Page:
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Extreme Precipitation Scaling With Temperature Across Weather-Climate Timescales and the Role of Land Surface Feedback

Funding Program Area(s)
Additional Resources:
NERSC (National Energy Research Scientific Computing Center)
Project Type
University Grant
Project Term
Project Team

Principal Investigator

Co-Principal Investigator

Project Participant

This project will investigate potential causes for model biases in reproducing the emergent extreme precipitation-temperature relationship, and how these biases may propagate to influence the projection of future extremes. This will be accomplished using sub-daily observational data from meteorological stations, gridded precipitation data derived from satellite remote sensing, global reanalysis products, an observation-based mesoscale convective system tracking dataset, existing simulations of Energy Exascale Earth System Model (E3SM) and other Earth System Models (ESMs) at different spatial resolutions, and new E3SM experiments.

The overarching goal is to better understand and predict future changes in extreme precipitation over land. Specifically, the team  will:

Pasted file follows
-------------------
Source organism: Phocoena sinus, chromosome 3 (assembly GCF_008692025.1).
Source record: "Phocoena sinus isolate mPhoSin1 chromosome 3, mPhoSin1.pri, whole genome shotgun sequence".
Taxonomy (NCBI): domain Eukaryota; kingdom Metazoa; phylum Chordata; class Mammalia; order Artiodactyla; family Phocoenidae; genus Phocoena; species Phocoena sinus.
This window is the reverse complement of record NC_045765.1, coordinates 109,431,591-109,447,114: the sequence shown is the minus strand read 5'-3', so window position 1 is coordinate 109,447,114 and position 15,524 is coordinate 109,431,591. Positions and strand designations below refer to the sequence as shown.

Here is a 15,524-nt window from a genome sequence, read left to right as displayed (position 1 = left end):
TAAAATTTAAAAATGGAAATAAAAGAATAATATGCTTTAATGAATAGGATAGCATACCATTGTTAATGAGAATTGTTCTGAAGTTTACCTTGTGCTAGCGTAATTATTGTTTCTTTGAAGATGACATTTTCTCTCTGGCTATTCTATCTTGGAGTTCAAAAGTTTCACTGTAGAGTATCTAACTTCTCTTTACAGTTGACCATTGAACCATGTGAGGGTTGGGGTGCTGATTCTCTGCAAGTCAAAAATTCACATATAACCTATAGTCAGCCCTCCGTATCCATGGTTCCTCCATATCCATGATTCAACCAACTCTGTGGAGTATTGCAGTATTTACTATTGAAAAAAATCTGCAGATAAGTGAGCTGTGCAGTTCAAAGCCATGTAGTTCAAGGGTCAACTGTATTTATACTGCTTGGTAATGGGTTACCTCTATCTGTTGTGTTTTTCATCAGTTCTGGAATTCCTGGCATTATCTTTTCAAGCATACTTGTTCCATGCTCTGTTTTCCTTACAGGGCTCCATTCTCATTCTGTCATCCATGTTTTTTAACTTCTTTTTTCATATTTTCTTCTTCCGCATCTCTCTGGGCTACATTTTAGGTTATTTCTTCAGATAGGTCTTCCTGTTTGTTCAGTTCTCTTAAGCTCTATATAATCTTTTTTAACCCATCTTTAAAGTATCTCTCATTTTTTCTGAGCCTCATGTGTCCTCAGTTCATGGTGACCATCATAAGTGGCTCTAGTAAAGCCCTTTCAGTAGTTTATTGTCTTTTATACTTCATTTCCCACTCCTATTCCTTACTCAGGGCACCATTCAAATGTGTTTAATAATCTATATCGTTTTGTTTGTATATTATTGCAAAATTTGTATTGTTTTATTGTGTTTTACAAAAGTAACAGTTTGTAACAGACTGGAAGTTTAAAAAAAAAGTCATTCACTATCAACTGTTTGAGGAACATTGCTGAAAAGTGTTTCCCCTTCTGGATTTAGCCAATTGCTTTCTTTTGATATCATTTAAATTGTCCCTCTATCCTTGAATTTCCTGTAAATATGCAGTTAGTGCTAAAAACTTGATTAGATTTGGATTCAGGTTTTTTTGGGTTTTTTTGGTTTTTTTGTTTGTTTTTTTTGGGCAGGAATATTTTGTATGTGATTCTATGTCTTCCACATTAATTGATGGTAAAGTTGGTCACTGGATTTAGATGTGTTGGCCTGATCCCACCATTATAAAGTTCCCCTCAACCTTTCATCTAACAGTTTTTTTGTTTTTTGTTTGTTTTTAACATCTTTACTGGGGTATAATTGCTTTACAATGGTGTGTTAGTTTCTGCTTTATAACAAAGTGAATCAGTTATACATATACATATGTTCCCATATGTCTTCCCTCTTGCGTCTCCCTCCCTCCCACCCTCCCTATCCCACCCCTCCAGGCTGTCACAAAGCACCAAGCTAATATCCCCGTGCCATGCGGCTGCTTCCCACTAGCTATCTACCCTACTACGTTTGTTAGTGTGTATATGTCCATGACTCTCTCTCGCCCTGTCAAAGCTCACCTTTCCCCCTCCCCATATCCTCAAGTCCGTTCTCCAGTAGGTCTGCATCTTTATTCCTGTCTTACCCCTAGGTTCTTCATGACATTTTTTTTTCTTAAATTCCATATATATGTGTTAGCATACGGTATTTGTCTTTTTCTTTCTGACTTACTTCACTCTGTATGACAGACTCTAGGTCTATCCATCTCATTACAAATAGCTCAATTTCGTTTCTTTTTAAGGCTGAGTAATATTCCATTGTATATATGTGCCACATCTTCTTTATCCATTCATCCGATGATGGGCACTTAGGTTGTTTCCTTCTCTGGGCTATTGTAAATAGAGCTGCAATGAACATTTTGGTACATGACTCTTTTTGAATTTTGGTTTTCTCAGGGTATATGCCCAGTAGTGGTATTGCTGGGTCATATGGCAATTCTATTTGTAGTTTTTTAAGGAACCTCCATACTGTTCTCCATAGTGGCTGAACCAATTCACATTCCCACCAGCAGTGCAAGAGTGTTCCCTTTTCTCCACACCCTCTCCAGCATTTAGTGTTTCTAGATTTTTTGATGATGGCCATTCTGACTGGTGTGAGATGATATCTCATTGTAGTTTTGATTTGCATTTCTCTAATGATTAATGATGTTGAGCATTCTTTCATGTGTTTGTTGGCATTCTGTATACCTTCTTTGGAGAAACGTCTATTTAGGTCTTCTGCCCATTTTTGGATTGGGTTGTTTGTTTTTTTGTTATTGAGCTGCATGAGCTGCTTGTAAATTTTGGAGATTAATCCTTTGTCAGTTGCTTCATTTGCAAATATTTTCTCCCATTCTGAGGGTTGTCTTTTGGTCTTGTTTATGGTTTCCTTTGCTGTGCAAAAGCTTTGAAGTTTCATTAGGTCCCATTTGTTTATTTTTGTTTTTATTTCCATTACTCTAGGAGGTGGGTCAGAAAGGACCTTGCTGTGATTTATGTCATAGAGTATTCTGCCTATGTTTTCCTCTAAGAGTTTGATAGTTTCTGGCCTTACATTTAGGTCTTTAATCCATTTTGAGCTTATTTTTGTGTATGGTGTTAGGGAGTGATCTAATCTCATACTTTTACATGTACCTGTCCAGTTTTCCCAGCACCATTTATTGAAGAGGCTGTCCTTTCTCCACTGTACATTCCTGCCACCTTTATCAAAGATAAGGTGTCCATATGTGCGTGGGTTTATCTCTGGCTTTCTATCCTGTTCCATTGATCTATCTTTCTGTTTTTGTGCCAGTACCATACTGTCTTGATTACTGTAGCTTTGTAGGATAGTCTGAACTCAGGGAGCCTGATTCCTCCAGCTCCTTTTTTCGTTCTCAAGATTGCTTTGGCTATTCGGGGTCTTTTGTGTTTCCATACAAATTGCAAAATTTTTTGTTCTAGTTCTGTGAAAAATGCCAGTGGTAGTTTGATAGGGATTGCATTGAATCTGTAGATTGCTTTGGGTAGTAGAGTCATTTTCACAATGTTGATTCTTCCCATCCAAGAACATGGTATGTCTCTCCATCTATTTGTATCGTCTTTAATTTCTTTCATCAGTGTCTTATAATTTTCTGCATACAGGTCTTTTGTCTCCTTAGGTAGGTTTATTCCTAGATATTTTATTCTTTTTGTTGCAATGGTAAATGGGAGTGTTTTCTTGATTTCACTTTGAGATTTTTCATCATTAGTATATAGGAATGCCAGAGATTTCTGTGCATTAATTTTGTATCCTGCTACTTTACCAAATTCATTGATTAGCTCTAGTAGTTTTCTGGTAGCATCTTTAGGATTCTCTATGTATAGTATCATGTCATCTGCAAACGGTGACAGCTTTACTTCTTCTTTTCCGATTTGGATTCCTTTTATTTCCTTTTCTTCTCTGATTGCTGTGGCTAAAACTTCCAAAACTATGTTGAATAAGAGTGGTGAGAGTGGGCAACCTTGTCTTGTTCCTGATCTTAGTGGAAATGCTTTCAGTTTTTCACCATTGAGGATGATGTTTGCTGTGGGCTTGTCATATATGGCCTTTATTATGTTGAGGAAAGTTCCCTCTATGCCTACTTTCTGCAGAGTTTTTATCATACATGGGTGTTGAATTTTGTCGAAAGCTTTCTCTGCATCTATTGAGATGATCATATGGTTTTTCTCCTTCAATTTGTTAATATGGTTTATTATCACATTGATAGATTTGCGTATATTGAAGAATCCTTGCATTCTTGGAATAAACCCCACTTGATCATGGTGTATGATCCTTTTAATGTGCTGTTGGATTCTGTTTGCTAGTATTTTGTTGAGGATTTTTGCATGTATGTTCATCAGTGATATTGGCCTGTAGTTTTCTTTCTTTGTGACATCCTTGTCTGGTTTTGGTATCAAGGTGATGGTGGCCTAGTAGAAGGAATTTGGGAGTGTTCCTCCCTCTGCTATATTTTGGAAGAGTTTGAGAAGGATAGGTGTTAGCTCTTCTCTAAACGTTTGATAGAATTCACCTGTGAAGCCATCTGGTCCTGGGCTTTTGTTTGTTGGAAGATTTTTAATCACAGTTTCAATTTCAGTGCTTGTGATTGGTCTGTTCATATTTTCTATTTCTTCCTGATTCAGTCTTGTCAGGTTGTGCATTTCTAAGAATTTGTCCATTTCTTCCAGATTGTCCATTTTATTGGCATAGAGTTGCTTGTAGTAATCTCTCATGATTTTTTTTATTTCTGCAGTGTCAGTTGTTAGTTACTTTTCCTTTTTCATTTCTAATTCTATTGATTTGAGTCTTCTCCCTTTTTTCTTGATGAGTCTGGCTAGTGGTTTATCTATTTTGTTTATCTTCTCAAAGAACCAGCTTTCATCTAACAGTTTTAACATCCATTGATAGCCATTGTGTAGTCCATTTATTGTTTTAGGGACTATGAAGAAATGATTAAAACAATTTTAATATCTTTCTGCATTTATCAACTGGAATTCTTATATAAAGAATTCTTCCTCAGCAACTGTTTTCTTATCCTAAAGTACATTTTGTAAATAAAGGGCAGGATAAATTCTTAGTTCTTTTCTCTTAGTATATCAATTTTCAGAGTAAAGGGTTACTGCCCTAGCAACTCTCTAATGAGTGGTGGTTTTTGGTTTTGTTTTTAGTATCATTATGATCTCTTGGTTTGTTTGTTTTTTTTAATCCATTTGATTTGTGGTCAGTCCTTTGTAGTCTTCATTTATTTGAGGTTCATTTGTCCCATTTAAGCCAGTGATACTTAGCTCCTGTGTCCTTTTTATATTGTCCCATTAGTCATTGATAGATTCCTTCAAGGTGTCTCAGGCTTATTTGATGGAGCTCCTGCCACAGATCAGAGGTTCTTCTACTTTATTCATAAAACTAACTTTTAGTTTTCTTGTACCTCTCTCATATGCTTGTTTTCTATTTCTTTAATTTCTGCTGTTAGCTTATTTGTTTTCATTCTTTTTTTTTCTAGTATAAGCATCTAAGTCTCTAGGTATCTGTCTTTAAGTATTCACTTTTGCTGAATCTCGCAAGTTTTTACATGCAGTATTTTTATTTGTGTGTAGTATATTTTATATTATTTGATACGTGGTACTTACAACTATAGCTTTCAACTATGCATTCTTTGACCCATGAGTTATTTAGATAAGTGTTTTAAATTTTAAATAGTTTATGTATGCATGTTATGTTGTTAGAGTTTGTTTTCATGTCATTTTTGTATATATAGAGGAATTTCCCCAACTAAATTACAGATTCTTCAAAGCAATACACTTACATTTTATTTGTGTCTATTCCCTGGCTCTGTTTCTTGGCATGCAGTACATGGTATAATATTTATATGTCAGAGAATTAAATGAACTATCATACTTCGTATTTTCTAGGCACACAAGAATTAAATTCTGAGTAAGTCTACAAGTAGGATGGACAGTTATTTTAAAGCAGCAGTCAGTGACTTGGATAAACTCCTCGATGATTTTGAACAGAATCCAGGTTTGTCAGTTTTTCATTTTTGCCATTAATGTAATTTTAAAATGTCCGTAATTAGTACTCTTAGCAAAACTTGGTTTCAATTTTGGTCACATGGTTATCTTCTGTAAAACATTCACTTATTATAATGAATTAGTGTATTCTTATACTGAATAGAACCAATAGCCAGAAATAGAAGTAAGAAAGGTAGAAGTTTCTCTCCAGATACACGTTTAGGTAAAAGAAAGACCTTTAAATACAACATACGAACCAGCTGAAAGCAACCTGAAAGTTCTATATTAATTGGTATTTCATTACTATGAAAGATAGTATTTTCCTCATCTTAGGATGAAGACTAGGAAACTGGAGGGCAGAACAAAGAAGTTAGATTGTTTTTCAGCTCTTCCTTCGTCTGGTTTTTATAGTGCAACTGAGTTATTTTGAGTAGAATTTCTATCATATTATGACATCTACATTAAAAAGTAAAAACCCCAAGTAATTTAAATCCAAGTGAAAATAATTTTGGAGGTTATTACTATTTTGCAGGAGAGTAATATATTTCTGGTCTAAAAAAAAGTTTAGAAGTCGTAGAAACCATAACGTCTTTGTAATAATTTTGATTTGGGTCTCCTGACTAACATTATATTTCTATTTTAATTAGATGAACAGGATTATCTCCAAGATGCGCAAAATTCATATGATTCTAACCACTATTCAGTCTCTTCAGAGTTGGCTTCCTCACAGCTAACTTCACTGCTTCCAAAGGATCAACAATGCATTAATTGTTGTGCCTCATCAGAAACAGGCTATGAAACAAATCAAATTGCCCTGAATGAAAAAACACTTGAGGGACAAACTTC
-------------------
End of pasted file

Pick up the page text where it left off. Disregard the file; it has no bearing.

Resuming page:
1. Assess the performance of E3SM and other ESMs at different resolutions in reproducing the extreme precipitation scaling relationships with surface air temperature and saturation deficit and identify the sources of model biases;
  2. Quantify how model-projected future changes of extreme precipitation are related to the model’s scaling ratio under saturation in the present-day climate, and to develop emergent constraints for future projections;
  3. Investigate how local and regional land surface conditions and feedback may influence extreme precipitation intensity and its scaling relationship with environmental variables, and how the land surface impact may change in a warmer climate;
  4. Evaluate the role of mesoscale convective systems in the extreme precipitation scaling with temperature and saturation deficit, and how model biases in simulating mesoscale convective systems precipitation may contribute to model biases in the scaling relationships.   

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